In July, United Airlines warned that nearly half its workforce--that's 36,000 employees--could be out of a job on October 1.
American Airlines made a similar announcement soon after, warning that 25,000 employees were at risk of losing their jobs the same day.
I thought at the time that these were probably just warnings of things that would likely never actually come to pass. Or less likely to happen because the airlines were warning about them.
Why? Because the strategically timed announcements were designed to try to get the U.S. government to pass a second stimulus bill, including billions of dollars for the airlines to keep their employees working.
Since the government had already passed one stimulus bill earlier this year, which contained a provision that said the airlines had to promise not to lay off any employees until October 1, in return for the bailout. Hence the magic of that date; a second bill just seemed likely.
But a couple things happened on the way to the capitol. One of them was predictable in retrospect: A traditional political fight.
It's an election year, perhaps the most contentious election year in living memory. And getting agreement between the House (controlled by Democrats) and the Senate (controlled by Republicans) is a heavy lift, to put it lightly.
Now, as the critical date approaches, there's another issue: the death of Supreme Court Justice Ruth Ginsburg. And the nomination and confirmation of her successor, which President Trump and the Republicans in the Senate have made their top priority.
There are only so many days on the calendar, and only so many hours in the day.
Despite the fact that the House passed a second stimulus bill back in May, compromise talks broke down over the summer. And if both sides assumed there would be a chance to reach a last-minute agreement, there are suddenly a lot fewer legislative minutes before October 1.
There is some tempered good news. More recently, American and United have said that their layoff and furlough numbers are smaller than they might have been, due to some employees' voluntary departures.
But American still anticipates that 19,000 workers will lose their jobs, and United says its number will be 16,370, with flight attendants reportedly making up the biggest part of the cuts.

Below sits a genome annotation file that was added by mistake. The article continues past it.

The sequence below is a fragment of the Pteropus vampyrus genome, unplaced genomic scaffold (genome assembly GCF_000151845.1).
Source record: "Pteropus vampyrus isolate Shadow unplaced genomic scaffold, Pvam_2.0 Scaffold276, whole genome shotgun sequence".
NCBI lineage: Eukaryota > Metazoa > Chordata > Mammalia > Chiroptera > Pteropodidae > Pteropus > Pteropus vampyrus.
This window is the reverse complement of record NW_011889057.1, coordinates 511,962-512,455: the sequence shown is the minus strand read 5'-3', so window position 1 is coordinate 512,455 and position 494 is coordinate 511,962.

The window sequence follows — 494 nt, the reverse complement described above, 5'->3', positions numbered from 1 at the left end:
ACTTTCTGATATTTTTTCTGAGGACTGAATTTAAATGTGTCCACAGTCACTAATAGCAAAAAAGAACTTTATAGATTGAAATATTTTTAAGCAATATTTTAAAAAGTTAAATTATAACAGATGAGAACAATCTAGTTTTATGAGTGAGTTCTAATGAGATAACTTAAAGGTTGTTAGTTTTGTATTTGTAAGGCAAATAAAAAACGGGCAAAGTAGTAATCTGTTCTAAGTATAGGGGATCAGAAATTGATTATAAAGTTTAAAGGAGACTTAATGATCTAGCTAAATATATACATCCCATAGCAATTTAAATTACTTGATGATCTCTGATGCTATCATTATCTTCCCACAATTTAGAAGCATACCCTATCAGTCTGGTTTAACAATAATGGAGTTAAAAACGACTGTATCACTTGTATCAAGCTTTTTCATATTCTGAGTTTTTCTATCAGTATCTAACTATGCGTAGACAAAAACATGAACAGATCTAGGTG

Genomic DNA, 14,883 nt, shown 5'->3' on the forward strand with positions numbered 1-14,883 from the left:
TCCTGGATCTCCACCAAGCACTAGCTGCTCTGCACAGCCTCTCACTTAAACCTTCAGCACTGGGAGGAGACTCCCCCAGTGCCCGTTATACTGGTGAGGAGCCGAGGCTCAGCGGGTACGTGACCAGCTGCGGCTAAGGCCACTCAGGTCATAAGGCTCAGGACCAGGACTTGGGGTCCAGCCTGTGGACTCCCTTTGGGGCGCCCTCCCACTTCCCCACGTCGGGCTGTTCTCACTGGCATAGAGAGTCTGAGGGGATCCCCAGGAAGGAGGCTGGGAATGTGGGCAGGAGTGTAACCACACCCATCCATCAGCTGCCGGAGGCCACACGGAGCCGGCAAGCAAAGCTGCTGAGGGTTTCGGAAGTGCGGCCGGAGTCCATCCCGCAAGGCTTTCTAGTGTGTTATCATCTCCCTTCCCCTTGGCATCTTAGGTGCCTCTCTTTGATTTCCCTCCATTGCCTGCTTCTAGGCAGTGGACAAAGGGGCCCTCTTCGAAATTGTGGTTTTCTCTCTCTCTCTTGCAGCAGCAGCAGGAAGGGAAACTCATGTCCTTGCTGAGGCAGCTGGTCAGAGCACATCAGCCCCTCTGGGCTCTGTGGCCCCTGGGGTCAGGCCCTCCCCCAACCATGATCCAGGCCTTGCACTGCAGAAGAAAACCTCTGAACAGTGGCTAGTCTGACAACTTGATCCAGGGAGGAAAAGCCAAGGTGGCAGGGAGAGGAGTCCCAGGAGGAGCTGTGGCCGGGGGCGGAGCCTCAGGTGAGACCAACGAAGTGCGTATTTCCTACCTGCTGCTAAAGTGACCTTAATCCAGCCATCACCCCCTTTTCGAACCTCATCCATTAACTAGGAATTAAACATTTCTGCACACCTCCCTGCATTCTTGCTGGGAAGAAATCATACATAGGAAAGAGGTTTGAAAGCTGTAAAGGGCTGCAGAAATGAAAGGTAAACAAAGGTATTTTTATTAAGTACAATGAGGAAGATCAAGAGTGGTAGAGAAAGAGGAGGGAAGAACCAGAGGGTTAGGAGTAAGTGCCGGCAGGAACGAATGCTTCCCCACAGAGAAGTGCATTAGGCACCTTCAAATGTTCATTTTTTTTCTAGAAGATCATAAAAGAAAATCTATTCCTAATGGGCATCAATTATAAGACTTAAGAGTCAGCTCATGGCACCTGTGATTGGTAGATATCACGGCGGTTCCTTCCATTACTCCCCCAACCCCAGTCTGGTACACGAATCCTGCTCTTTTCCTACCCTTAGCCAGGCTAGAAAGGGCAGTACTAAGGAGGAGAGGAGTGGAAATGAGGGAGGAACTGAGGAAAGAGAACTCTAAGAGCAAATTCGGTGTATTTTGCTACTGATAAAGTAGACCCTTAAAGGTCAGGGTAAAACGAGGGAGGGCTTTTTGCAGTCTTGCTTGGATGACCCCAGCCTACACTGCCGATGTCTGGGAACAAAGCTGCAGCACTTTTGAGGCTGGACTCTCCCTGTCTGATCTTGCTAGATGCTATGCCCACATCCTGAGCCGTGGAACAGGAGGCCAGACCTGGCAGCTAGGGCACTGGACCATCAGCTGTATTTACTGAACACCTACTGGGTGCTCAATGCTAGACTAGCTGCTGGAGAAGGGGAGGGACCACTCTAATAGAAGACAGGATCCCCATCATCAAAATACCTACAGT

"Without action they're going to be furloughed on October 1, and it's not fair," American Airlines CEO Doug Parker said at a press conference this week. He added that American might wind up discontinuing air service to some smaller cities like New Haven, Connecticut and Dubuque, Iowa, as well.
Separately, Delta Air Lines recently agreed to reduce the number of pilots furloughed by about 220 pilots, bringing the total to 1,721. JetBlue executives say they're anticipating layoffs too, although I haven't seen an updated numerical estimate.
"Unfortunately, the dynamic in Washington, D.C. has really created an environment where our hopes are still there, [but] it's not looking as positive as it was going to be," said JetBlue president and chief operating officer Joanna Geraghty.
The way at least some of the United and American job cuts are structured, some employees would continue to get health insurance through their employers, and they could be recalled for duty with 14 days notice.
But at the same time, passenger volume is down 65 percent, and the airlines taken together are reportedly losing $5 billion each month.
At United, CEO Scott Kirby predicted his airline will stay below half its size for another 15 months at least, and won't start rebounding until there's a widespread and effective vaccine (which he doesn't think will happen until the end of 2021).
In normal circumstances, one might expect that the danger of 36,000 people losing their jobs just before an election might prompt action in government.
But the past year has been anything but normal. And the fact that roughly 900,000 people have been filing weekly for unemployment insurance makes that otherwise large number seem less significant.
Anyway, it's not for me to take a position here on whether Washington should pass another law helping the industry. I certainly feel empathy for any of the people at risk of losing their jobs, of course.
But as a business owner, I think you'll find it intriguing and ironic. The most effective way to prompt a bailout, and stop from having to furlough so many employees, might actually be to keep announcing that you're going to have to do it.
Correction: An earlier version of this column incorrectly stated that Delta expected to furlough 220 pilots. The airline had agreed to reduce the number of pilots furloughed by 220.